lift_xy() is a composition helper. It helps you compose
functions by lifting their domain from a kind of input to another
kind. The domain can be changed from and to a list (l), a vector
(v) and dots (d). For example,
lift_ld(fun) transforms a
function taking a list to a function taking dots.
The most important of those helpers is probably
because it allows you to transform a regular function to one that
takes a list. This is often essential for composition with purrr
functional tools. Since this is such a common function,
lift() is provided as an alias for that operation.
These functions were superseded in purrr 1.0.0 because we no longer believe "lifting" to be a mainstream operation, and we are striving to reduce purrr to its most useful core. Superseded functions will not go away, but will only receive critical bug fixes.
lift(..f, ..., .unnamed = FALSE) lift_dl(..f, ..., .unnamed = FALSE) lift_dv(..f, ..., .unnamed = FALSE) lift_vl(..f, ..., .type) lift_vd(..f, ..., .type) lift_ld(..f, ...) lift_lv(..f, ...)
A function to lift.
Default arguments for
Can be a vector mold specifying both the type and the
length of the vectors to be concatenated, such as
Here dots should be taken here in a figurative way. The lifted
functions does not need to take dots per se. The function is
simply wrapped a function in
do.call(), so instead
of taking multiple arguments, it takes a single named list or
vector which will be interpreted as its arguments. This is
particularly useful when you want to pass a row of a data frame
or a list to a function and don't want to manually pull it apart
in your function.
These factories allow a function taking a vector to take a list
or dots instead. The lifted function internally transforms its
inputs back to an atomic vector. purrr does not obey the usual R
casting rules (e.g.,
c(1, "2") produces a character
vector) and will produce an error if the types are not
compatible. Additionally, you can enforce a particular vector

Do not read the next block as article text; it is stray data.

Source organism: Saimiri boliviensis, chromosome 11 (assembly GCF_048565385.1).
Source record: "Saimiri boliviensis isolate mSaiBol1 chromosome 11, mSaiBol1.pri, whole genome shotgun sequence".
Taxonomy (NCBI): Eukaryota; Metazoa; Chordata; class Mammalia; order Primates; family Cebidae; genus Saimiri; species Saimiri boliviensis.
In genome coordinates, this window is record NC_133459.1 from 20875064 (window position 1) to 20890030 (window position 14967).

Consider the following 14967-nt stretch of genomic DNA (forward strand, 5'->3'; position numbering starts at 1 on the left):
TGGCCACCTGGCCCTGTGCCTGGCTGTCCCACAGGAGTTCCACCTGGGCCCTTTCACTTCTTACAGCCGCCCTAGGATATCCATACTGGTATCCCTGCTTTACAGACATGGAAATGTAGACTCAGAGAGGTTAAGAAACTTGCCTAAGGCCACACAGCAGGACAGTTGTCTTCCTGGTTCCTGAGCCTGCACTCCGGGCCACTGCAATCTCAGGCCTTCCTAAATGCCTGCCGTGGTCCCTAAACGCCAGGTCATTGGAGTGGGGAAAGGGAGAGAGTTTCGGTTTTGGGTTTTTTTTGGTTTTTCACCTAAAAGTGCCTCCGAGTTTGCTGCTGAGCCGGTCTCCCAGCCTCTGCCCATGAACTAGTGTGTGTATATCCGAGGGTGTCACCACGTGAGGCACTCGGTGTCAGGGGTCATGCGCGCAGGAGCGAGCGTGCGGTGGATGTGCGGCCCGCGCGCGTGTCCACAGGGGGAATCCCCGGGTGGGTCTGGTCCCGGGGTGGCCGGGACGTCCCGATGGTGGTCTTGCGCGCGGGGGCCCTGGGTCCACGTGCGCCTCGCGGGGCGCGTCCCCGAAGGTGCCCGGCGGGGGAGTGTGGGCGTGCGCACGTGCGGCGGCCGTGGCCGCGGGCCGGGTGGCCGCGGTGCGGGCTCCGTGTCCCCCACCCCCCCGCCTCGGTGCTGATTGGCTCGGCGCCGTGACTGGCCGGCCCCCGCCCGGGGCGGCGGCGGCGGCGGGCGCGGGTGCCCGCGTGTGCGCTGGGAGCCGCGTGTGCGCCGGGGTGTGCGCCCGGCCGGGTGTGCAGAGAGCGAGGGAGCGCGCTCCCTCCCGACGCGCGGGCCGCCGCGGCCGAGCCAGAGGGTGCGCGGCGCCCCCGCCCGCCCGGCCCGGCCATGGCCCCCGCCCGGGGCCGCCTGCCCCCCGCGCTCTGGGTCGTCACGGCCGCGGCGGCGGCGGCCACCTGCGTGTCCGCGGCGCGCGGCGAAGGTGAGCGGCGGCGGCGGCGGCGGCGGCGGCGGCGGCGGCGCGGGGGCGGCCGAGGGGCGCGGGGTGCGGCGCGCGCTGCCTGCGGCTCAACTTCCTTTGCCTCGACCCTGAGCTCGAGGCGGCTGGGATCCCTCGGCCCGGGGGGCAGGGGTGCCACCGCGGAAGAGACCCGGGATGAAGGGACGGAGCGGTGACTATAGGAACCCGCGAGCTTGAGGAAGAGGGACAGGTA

type by supplying
lift_ld() turns a function that takes a list into a
function that takes dots.
lift_vd() does the same with a
function that takes an atomic vector. These factory functions are
the inverse operations of
lift_vd() internally coerces the inputs of
an atomic vector. The details of this coercion can be controlled
### Lifting from ... to list(...) or c(...) x <- list(x = c(1:100, NA, 1000), na.rm = TRUE, trim = 0.9) lift_dl(mean)(x) # You can also use the lift() alias for this common operation: lift(mean)(x) # now: exec(mean, !!!x) # Default arguments can also be specified directly in lift_dl() list(c(1:100, NA, 1000)) |> lift_dl(mean, na.rm = TRUE)() # now: mean(c(1:100, NA, 1000), na.rm = TRUE) # lift_dl() and lift_ld() are inverse of each other. # Here we transform sum() so that it takes a list fun <- sum |> lift_dl() fun(list(3, NA, 4, na.rm = TRUE)) # now: fun <- function(x) exec("sum", !!!x) exec(sum, 3, NA, 4, na.rm = TRUE) ### Lifting from c(...) to list(...) or ... # In other situations we need the vector-valued function to take a # variable number of arguments as with pmap(). This is a job for # lift_vd(): pmap_dbl(mtcars, lift_vd(mean)) # now pmap_dbl(mtcars, \(...) mean(c(...))) ### Lifting from list(...) to c(...) or ... # This kind of lifting is sometimes needed for function # composition. An example would be to use pmap() with a function # that takes a list. In the following, we use some() on each row of # a data frame to check they each contain at least one element # satisfying a condition: mtcars |> pmap_lgl(lift_ld(some, partial(`<`, 200))) # now mtcars |> pmap_lgl(\(...) any(c(...) > 200))
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